> Am 16.10.2008, 05:02 Uhr, schrieb Rick DeBay :
    >
    >> I'm installing Suse 11 for a database server, and need to set up the
    >> data file system to be as reliable as possible. It's going to be ext3
    >> mounted with the sync flag. I was looking at the journaling options,
    >> and was wondering if journaling the data was worth it. From a data
    >> safety perspective, the data is on the disk whether it writes it to the
    >> data journal or directly to the file. While a partial write to a file
    >> would normally cause problems, in a transactional database the
    >> incomplete writes would just be rolled back. I can see a performance
    >> advantage if the journal is on different hardware, so as to handle
    >> burst conditions. Am I missing something? Does anyone have any
    >> recommendations?

    >
    > The main advantage of journalling is the possibility to bring the
    > filesystem into a consistent state without the need for an extensive
    > consistency check after a crash. This does not mean that loss of data
    > (especially those held in the various write caches during the crash) can
    > be reliably prevented in any case. However, it increases convenience and
    > adds a bit of security margin at little tradeoff. For your purpose, you
    > should strongly consider the use of a RAID system, plus an adequate
    > backup strategy.
    >

    In a RAID system, you will typically need a battery backup (internal to the
    RAID controller) to be sure the RAID will get the writes done in the event
    of a power failure.

    --
    .~. Jean-David Beyer Registered Linux User 85642.
    /V\ PGP-Key: 9A2FC99A Registered Machine 241939.
    /( )\ Shrewsbury, New Jersey http://counter.li.org
    ^^-^^ 08:10:01 up 21 days, 9:12, 4 users, load average: 5.23, 4.66, 4.28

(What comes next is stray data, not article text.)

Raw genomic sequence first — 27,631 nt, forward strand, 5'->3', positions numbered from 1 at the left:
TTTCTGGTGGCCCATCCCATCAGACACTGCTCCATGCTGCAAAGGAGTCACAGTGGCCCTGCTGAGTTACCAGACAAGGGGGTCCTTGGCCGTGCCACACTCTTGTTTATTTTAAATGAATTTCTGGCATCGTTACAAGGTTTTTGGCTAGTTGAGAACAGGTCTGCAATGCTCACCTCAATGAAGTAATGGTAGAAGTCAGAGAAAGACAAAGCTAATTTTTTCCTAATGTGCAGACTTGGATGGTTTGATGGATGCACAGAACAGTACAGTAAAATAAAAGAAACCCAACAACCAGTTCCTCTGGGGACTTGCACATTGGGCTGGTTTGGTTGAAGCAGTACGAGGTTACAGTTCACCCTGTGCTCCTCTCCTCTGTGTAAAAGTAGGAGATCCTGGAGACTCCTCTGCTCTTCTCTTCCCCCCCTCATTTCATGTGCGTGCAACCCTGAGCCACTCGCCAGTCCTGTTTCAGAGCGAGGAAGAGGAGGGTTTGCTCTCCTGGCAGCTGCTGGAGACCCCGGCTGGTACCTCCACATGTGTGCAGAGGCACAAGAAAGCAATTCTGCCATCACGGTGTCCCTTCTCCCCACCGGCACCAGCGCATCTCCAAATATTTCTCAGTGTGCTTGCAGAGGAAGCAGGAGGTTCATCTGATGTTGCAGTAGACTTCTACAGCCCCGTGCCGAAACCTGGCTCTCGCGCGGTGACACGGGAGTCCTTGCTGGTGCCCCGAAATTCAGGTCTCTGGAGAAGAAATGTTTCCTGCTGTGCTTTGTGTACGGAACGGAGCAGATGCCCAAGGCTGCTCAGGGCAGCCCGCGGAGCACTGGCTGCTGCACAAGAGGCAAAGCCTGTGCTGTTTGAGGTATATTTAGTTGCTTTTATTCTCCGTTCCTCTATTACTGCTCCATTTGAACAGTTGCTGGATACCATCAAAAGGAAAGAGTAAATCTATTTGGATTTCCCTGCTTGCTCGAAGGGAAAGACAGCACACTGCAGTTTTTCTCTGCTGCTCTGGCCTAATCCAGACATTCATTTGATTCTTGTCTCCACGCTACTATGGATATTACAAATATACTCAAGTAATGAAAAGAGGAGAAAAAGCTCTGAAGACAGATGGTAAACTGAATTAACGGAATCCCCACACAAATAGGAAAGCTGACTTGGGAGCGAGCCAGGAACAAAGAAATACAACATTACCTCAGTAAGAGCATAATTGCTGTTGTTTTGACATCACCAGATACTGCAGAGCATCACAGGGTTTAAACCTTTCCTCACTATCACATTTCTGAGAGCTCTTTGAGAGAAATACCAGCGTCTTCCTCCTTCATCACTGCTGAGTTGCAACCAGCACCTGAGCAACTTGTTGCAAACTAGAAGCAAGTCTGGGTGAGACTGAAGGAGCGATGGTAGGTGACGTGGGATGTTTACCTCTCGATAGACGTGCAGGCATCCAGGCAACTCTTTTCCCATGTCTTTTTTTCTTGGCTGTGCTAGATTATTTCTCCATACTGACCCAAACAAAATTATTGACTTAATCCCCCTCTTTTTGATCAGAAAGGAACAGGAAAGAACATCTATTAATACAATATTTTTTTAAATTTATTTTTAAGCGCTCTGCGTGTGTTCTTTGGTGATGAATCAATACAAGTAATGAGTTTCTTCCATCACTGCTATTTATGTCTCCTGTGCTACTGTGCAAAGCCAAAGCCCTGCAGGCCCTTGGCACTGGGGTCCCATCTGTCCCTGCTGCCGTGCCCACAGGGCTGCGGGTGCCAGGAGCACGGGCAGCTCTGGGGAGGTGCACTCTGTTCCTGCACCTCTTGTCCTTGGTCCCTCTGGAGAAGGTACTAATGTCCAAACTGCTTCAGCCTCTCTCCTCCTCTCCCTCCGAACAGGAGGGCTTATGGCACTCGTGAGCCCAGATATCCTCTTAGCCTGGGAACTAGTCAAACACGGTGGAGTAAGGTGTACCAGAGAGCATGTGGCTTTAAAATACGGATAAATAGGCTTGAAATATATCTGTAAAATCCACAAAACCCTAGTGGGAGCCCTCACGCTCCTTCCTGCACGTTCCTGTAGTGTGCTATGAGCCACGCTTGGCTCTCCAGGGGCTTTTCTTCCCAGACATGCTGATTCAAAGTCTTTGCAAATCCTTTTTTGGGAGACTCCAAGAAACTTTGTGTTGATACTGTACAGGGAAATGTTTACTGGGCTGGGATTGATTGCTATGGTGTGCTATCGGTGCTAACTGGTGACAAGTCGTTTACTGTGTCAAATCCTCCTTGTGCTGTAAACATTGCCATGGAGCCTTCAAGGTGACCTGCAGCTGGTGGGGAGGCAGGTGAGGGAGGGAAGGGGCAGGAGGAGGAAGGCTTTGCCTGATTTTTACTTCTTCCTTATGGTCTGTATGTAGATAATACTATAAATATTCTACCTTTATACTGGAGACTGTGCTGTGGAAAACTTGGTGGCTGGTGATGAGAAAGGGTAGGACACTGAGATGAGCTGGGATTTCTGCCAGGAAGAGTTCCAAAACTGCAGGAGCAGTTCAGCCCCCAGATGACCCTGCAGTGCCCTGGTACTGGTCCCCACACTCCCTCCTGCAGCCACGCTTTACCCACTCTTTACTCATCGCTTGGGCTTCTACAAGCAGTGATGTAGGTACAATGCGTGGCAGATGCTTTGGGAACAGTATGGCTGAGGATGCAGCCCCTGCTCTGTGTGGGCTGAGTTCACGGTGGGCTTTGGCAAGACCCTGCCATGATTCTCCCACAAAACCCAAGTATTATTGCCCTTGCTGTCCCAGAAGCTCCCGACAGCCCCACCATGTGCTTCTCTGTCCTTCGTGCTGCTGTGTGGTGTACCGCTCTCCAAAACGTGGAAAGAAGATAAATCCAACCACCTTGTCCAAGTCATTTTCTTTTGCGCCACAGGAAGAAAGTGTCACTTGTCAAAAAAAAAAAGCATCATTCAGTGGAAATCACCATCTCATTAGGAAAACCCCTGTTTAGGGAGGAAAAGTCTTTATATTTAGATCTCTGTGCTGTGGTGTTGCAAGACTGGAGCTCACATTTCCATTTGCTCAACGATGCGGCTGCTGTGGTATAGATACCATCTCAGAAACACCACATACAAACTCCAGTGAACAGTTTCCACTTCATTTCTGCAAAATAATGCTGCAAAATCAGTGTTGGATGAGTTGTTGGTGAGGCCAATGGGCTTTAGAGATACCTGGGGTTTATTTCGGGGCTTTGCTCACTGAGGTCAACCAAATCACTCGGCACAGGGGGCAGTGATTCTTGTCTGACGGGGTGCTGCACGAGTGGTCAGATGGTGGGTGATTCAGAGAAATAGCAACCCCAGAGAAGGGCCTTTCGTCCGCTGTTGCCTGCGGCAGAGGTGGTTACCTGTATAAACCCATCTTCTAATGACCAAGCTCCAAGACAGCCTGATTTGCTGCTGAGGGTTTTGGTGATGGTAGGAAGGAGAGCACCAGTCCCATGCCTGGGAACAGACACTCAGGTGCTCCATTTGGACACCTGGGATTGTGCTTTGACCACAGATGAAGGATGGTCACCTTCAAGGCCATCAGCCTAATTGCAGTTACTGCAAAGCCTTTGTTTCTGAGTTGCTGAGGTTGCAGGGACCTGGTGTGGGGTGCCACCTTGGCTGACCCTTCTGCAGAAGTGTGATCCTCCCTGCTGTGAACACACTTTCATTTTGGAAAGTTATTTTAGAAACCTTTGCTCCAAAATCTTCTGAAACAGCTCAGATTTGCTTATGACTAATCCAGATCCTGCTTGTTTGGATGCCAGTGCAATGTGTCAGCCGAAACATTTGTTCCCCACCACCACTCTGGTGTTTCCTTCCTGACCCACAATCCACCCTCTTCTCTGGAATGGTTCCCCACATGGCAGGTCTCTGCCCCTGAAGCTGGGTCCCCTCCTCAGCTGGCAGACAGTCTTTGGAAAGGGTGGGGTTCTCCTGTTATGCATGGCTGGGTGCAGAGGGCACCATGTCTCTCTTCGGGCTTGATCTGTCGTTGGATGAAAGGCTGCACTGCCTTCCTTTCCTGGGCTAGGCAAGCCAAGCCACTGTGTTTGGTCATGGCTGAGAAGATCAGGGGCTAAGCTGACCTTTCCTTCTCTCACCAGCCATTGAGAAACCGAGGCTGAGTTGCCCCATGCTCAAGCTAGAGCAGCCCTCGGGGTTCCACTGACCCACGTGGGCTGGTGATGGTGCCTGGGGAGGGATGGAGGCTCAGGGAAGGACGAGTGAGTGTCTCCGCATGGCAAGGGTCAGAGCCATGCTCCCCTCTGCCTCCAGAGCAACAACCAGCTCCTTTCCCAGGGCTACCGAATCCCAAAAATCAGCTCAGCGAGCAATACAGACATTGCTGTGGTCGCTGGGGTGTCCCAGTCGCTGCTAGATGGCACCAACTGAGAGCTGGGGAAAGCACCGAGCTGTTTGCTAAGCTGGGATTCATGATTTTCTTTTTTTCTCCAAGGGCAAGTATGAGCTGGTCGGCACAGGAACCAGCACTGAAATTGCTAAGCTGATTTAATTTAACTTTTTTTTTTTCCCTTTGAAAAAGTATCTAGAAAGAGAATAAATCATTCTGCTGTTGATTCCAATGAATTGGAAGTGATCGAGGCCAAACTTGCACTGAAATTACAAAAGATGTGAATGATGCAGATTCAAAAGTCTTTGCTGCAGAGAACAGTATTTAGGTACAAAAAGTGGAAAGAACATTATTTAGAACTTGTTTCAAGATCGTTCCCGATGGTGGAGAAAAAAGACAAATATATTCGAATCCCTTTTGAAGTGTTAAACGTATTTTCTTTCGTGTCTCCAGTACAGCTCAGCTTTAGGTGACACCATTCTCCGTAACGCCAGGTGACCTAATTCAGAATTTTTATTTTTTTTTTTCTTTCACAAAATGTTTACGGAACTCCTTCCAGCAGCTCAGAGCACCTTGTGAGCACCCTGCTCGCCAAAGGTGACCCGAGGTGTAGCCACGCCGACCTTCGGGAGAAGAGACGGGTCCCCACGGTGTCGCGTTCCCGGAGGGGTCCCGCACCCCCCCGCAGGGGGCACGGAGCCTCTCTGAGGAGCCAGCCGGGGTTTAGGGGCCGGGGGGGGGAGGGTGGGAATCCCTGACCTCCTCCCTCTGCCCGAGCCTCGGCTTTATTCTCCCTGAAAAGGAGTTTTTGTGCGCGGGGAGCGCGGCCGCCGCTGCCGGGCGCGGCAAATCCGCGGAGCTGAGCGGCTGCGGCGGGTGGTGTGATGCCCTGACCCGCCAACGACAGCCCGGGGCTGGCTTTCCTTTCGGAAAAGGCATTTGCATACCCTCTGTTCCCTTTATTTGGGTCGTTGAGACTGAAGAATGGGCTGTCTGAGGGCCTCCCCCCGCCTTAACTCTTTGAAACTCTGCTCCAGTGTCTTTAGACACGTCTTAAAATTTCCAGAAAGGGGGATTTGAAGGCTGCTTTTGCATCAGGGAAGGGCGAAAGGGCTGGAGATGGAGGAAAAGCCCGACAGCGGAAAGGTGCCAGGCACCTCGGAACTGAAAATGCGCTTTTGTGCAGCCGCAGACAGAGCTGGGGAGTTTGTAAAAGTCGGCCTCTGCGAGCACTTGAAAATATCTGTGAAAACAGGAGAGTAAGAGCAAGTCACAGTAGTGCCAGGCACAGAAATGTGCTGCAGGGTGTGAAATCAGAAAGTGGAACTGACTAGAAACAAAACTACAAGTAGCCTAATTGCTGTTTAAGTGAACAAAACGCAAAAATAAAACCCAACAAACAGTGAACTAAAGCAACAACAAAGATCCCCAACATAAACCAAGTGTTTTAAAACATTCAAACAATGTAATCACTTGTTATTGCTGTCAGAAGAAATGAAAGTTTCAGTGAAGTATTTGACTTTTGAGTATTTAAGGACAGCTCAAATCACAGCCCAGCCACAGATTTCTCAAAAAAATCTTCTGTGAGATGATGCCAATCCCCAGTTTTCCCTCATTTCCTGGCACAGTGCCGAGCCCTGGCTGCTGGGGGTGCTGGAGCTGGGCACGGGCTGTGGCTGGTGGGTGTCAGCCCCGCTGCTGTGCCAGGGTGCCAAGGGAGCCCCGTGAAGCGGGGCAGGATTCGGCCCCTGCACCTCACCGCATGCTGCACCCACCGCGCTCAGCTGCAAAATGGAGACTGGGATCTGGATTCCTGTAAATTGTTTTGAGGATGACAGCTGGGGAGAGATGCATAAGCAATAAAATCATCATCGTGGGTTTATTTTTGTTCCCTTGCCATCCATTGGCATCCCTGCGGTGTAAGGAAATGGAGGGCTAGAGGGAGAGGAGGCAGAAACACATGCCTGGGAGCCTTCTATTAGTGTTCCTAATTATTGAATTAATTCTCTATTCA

7. Re: ext3 data journaling

    Rick DeBay wrote:
    > I'm installing Suse 11 for a database server, and need to set up the data file
    > system to be as reliable as possible.
    > It's going to be ext3 mounted with the sync flag. I was looking at the
    > journaling options, and was wondering if journaling the data was worth it. From
    > a data safety perspective, the data is on the disk whether it writes it to the
    > data journal or directly to the file. While a partial write to a file would
    > normally cause problems, in a transactional database the incomplete writes would
    > just be rolled back.
    > I can see a performance advantage if the journal is on different hardware, so as
    > to handle burst conditions.
    > Am I missing something? Does anyone have any recommendations?
    >
    > Thanks, Rick DeBay
    >

    Its a hell of a performance hit to force writes with sync.

    What IS worth doing is to write the transaction logs to different
    hardware than the database. On the basis that a periodic backup of the
    database itself, plus the live transaction log files, enables you to
    roll forward from a trashed database with no data loss, and if you back
    up the transaction logs nightly, a complete machine crash only loses
    less than days data and by and large, if the transaction log alone gets
    trashed, you lose no data.

    I.e. if you put database and log on different disks, and back te
    database up and clear the logs periodically, you can survive the loss of
    either disk with no data loss.

    If you back up the log nightly, you can survive total machine loss with
    only the last 24 hours lost.






  8. Re: ext3 data journaling

    The Natural Philosopher wrote:

    > Its a hell of a performance hit to force writes with sync.


    True.
    >
    > What IS worth doing is to write the transaction logs to different
    > hardware than the database.


    It is extremely important to do that, at least with postgreSQL, but I would
    imagine for any database. I have 6 hard drives on my machine, with 4 of them
    having one partition each, just for the database. For any particular table,
    I put the index on a different hard drive from the associated data to
    minimize seek contention while loading the database, something I do often.

    I put the Write-Ahead-Log as they call it on a separate hard drive of its
    own. Even then, a bulk database load that does mainly INSERTs (don't ask) is
    seek-limited on the WAL drive. Not IOWAIT: seek!

    --
    .~. Jean-David Beyer Registered Linux User 85642.
    /V\ PGP-Key: 9A2FC99A Registered Machine 241939.
    /( )\ Shrewsbury, New Jersey http://counter.li.org
    ^^-^^ 12:30:01 up 21 days, 13:32, 3 users, load average: 4.41, 4.40, 4.30

+ Reply to Thread